Q4 is an all-wheel drive system which has been installed on Alfa Romeo cars since 1994. It improves the vehicle’s dynamics and off-road capabilities. It also increases its stability on slippery surfaces.
How Q4 works
At first, only full-time all-wheel-drive versions were produced, where the engine torque was transmitted to all four wheels at the same time. A Ferguson-type viscous coupling or a Torsen self-locking differential was responsible for torque distribution between the axles.
Later, versions with part-time AWD were released. Under normal driving conditions, the engine torque is supplied to the rear axle only, but if the rear wheels slip, the front axle is engaged and receives up to 50% of torque. An electronically-controlled multi-plate friction clutch is used for this.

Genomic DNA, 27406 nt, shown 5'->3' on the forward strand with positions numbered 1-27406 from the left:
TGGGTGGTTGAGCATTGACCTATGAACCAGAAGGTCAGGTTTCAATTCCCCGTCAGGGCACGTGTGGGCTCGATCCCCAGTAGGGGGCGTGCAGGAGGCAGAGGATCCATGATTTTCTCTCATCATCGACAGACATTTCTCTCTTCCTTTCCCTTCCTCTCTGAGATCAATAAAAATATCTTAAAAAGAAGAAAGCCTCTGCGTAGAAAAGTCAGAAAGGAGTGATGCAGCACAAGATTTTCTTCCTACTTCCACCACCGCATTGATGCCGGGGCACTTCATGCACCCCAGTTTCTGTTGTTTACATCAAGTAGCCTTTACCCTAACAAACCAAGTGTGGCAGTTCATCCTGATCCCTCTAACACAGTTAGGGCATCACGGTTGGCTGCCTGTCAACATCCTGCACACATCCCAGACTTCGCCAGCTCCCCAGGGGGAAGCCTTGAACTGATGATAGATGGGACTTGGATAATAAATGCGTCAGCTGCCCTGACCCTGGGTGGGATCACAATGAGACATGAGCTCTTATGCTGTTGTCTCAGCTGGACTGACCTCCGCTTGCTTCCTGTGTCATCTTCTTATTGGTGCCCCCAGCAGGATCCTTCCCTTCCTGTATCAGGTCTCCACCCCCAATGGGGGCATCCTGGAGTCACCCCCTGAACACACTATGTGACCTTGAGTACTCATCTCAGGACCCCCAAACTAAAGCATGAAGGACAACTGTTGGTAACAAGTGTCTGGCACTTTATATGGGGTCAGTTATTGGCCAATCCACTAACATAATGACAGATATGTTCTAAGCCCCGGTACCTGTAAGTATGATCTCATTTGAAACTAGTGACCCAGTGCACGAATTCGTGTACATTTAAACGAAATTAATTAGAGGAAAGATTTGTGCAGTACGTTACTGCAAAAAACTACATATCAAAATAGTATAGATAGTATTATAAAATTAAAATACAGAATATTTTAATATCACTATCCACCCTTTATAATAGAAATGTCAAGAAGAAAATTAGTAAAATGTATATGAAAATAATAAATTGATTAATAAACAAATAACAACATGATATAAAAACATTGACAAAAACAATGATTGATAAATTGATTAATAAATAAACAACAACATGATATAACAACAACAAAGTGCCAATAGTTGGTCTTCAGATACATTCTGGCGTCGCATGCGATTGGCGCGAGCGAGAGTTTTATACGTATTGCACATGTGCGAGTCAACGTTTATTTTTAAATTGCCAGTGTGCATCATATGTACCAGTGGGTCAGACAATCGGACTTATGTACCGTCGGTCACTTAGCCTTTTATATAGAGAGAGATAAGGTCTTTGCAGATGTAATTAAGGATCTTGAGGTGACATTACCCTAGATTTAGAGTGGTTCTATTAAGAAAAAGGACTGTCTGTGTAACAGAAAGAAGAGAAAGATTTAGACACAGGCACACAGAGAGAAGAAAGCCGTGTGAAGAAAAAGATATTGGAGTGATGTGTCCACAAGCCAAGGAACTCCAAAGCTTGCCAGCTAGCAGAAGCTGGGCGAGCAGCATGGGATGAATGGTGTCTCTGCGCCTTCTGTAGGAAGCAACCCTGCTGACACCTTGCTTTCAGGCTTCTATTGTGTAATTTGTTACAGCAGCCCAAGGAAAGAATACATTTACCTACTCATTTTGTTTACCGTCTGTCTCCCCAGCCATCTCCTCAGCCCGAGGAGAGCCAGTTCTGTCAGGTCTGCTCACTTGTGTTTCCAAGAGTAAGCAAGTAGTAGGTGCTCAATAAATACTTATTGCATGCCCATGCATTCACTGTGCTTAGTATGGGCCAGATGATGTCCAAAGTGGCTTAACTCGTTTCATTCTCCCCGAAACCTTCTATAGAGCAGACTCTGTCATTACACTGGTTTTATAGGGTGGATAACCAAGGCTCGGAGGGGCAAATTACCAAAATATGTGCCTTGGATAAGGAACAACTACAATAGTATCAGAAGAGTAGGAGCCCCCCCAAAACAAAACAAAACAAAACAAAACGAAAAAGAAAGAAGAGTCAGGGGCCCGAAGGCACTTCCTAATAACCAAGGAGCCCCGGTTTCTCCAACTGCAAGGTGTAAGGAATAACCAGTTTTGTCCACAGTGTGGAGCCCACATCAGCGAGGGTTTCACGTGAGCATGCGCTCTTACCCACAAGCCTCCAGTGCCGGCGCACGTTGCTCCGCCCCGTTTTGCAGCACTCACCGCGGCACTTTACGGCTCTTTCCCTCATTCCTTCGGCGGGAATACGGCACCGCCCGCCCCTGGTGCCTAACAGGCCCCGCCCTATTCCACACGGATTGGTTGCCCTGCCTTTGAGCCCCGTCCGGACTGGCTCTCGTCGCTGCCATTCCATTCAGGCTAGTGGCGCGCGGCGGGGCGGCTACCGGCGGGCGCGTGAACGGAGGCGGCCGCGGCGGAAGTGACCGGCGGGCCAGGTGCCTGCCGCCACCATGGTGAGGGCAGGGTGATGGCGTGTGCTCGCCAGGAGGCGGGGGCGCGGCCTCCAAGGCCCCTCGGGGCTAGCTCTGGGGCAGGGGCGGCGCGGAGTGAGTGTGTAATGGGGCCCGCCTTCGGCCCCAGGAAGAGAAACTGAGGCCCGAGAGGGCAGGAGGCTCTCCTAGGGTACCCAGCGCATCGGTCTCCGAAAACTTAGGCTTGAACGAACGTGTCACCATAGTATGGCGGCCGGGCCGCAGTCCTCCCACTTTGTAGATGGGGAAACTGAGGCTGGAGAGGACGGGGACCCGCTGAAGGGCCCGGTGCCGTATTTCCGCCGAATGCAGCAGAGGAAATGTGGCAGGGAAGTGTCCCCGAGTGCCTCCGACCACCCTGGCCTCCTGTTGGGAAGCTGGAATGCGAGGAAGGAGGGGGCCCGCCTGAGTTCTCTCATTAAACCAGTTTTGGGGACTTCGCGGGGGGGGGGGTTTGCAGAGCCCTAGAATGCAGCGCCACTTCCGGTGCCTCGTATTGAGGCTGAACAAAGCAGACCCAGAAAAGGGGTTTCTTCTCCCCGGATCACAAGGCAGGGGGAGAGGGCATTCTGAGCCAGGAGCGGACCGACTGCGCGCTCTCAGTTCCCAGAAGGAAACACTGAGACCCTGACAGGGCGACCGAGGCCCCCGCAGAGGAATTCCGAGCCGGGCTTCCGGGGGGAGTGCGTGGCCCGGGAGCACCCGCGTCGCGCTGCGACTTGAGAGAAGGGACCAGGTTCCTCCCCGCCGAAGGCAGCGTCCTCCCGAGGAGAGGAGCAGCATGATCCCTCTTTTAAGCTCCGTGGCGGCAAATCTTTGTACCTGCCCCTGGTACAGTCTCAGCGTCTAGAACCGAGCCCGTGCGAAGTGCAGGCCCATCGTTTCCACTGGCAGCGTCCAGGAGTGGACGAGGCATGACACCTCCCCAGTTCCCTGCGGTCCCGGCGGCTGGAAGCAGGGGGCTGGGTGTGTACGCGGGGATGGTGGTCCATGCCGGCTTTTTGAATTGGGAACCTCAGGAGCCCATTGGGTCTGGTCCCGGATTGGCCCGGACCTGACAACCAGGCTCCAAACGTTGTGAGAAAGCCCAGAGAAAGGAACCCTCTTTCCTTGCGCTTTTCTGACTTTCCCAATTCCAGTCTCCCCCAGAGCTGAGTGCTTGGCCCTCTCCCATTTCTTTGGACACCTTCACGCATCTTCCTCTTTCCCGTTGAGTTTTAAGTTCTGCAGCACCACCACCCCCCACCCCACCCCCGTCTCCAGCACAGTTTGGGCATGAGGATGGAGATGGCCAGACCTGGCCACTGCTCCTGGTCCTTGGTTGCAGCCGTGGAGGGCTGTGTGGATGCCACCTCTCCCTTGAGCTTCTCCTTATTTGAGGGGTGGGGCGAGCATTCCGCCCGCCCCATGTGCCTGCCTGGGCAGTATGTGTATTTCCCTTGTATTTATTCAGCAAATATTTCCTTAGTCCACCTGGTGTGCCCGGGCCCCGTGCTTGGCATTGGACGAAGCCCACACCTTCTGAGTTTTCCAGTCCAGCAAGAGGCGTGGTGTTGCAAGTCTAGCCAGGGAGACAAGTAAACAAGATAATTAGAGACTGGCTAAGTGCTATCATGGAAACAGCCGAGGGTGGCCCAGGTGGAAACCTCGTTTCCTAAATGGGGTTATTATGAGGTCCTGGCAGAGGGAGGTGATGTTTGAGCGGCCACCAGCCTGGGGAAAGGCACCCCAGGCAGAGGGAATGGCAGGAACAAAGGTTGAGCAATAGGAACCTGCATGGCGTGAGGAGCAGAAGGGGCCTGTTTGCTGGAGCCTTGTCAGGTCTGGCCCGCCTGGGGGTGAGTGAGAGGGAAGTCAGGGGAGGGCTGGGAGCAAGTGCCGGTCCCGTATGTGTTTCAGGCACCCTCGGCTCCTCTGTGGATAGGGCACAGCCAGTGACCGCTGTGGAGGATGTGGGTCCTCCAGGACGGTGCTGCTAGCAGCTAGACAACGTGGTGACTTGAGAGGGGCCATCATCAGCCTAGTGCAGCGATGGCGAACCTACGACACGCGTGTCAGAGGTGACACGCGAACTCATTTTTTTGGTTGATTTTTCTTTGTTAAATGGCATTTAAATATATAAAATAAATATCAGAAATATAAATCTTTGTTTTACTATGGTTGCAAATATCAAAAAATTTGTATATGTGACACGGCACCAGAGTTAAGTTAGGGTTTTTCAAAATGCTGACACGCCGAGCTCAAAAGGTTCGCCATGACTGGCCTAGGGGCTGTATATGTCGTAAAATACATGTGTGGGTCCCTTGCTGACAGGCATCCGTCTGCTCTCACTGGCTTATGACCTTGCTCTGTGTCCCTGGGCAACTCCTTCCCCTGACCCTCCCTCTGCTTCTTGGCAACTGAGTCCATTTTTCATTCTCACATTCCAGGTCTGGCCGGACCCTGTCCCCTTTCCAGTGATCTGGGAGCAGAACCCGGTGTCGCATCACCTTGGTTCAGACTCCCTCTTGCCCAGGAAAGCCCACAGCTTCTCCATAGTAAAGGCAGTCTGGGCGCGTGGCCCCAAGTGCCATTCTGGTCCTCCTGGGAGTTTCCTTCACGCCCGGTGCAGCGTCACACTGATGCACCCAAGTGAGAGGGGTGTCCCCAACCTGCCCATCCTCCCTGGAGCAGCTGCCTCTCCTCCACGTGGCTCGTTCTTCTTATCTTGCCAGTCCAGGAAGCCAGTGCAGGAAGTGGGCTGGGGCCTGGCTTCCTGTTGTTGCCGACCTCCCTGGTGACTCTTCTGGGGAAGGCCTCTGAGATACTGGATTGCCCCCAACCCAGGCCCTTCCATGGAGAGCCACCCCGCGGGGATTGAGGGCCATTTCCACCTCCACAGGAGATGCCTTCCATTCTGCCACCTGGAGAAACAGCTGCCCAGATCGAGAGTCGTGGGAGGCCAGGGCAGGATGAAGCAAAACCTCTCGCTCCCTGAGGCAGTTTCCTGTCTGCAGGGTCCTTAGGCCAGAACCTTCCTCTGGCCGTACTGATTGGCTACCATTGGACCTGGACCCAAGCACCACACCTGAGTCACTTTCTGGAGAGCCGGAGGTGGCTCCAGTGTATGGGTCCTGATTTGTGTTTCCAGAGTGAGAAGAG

|Drive type||Distinctive features of the differentials||Alfa Romeo models equipped with this drive type|
|Full-time AWD||The centre differential is a planetary gear with a viscous coupling. The front differential is of open type, the rear one is a self-locking Torsen differential.||155 167.|
|A Torsen central differential distributes torque between the axles in a 57:43 ratio. In case of wheel slip, this ratio can change from 72:28 to 22:78, providing more power to the wheels with better traction.||159 939; Brera 939; Spider 939.|
|The centre differential is equipped with a viscous coupling and electronic lockup. The rear differential is self-locking.||164.|
|Part-time AWD||A Torsen self-locking or an electronically-controlled open differential can be used on the rear axle. The active transfer case (ATC) is characterised by its quick actuation and connects the front axle immediately.||Giulia 952; Stelvio 949.|